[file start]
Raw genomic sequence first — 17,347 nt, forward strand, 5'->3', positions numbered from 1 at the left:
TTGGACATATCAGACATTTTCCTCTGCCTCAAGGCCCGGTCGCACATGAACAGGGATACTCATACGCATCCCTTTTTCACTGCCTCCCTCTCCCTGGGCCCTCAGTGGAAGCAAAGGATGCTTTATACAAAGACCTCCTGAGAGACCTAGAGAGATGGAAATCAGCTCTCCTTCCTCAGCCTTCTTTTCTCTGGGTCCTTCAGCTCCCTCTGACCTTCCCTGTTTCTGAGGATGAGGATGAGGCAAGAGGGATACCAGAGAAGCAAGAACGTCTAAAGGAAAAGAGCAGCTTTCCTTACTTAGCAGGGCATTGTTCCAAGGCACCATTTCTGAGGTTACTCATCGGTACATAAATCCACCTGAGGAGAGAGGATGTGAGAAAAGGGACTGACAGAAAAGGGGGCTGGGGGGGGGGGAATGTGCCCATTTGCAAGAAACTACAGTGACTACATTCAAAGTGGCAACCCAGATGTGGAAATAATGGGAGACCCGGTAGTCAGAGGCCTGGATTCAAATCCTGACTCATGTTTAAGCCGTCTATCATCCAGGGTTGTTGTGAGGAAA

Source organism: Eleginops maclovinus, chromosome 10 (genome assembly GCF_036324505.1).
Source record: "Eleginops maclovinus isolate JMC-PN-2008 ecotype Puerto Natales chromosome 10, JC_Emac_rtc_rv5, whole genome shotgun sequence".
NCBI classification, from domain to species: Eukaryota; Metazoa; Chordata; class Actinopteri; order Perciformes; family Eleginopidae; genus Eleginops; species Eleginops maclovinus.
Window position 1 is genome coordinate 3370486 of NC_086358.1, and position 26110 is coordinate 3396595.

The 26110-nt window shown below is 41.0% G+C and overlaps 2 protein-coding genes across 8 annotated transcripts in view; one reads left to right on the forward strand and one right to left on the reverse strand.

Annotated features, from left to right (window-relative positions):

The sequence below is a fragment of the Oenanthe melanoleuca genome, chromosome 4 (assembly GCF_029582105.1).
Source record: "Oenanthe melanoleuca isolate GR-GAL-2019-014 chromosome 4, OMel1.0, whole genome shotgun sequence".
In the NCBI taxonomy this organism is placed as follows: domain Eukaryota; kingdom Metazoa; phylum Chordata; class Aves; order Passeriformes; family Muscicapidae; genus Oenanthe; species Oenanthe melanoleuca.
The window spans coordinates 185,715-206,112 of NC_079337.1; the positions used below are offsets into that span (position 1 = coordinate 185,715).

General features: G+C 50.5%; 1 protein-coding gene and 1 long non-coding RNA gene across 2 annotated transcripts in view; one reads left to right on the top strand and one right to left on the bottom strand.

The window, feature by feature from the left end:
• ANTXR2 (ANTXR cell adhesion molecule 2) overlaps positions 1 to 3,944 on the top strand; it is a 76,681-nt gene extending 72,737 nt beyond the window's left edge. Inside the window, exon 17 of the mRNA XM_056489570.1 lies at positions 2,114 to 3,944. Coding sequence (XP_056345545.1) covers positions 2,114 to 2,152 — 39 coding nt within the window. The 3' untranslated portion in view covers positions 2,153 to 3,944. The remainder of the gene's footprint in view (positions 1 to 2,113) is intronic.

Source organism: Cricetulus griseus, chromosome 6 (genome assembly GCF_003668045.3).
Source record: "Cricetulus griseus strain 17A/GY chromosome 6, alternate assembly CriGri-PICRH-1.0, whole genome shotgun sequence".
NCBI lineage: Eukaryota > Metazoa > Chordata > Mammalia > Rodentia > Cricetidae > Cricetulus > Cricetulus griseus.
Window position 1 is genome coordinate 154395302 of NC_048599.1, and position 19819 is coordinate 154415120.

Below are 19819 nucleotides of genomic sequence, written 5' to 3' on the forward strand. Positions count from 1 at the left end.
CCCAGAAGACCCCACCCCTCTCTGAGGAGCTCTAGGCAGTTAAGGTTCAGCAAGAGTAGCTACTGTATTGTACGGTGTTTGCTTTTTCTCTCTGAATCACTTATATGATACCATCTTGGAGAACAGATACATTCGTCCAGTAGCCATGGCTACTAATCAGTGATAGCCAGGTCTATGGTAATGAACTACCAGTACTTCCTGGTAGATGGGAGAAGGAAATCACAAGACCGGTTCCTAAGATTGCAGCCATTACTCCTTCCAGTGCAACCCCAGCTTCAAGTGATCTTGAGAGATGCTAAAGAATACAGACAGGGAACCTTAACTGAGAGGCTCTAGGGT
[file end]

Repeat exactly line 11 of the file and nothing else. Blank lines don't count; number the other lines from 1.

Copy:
In the NCBI taxonomy this organism is placed as follows: domain Eukaryota; kingdom Metazoa; phylum Chordata; class Aves; order Passeriformes; family Muscicapidae; genus Oenanthe; species Oenanthe melanoleuca.